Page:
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Jay Cooke State Park and Grandview areas: Evidence for a major Early Proterozoic-Middle Proterozoic unconformity in Minnesota

By
M. A. Jirsa
M. A. Jirsa
Minnesota Geological Survey, St. Paul, Minnesota 55114
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G. B. Morey
G. B. Morey
Minnesota Geological Survey, St. Paul, Minnesota 55114
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Published:
January 01, 1987

Abstract

Jay Cooke State Park occupies nearly 15 mi2 (38 km2) in the northeastern corner of Carlton County in T.48N., R.15 and 16W. (Fig. 1). It is about midway between the village of Thomson and Fond du Lac, the westernmost suburb of Duluth. The park may be reached by following Minnesota 210 from the Carlton-Cromwell interchange with I-35 eastward for approximately 3.5 mi (6 km) through the town of Carlton to the St. Louis River. Immediately after crossing the river at Thomson, the highway turns sharply to the south and 0.1 mi (0.2 km) later enters Jay Cooke State Park (Fig. 2). The Park Headquarters, a picnic area, and an information building are located approximately 2 mi (3.4 km) intothe park. As with all Minnesota state parks, a daily fee or a yearly permit is required to use the park facilities. Minnesota 210 continues through the park along the north side of the St. Louis River for an additional 5.5 mi (9.3 km) where it joins Minnesota 23 in Fond du Lat.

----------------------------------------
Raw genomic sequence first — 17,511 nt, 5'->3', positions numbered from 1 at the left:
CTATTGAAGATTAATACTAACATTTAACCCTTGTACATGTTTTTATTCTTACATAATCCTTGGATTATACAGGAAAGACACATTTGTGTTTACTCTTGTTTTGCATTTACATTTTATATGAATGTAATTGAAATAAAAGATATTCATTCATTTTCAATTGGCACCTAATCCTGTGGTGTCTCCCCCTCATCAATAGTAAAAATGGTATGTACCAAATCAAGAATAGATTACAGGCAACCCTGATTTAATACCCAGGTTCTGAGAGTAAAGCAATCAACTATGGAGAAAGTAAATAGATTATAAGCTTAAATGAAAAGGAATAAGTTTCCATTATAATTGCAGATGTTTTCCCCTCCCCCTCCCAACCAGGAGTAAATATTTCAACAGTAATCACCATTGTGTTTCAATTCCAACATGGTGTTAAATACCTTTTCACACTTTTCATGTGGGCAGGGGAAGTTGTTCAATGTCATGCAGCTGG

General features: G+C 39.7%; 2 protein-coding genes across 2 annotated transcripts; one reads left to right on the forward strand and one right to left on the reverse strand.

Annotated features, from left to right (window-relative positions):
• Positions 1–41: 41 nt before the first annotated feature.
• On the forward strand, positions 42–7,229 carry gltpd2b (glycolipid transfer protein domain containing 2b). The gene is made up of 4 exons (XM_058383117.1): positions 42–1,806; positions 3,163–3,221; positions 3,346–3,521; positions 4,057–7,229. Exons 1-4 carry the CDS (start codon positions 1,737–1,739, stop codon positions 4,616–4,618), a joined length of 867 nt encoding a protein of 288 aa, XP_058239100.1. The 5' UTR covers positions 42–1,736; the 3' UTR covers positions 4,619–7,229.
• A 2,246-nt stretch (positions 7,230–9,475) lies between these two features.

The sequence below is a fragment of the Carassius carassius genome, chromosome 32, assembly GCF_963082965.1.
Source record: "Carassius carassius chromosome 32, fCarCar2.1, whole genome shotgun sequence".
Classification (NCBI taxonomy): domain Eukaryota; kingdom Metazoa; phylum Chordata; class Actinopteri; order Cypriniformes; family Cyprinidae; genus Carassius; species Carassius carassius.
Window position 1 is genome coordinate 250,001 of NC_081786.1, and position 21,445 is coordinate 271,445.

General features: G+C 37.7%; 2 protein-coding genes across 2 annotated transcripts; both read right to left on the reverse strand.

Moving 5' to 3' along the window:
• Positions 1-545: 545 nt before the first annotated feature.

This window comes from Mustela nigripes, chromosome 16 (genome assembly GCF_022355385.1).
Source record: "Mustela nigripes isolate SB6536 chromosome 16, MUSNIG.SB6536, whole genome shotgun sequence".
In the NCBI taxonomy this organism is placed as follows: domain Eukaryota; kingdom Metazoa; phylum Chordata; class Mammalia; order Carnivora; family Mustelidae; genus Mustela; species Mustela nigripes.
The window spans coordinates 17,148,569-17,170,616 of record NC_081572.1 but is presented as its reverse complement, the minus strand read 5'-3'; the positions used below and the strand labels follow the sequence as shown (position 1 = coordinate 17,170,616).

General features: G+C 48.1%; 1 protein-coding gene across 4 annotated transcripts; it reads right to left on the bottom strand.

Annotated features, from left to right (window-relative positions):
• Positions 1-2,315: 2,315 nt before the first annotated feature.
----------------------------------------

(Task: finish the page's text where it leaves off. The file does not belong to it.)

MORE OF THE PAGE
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Contents

DNAG, Centennial Field Guides

North-Central Section of the Geological Society of America

Geological Society of America
Volume
3
ISBN electronic:
9780813754093
Publication date:
January 01, 1987

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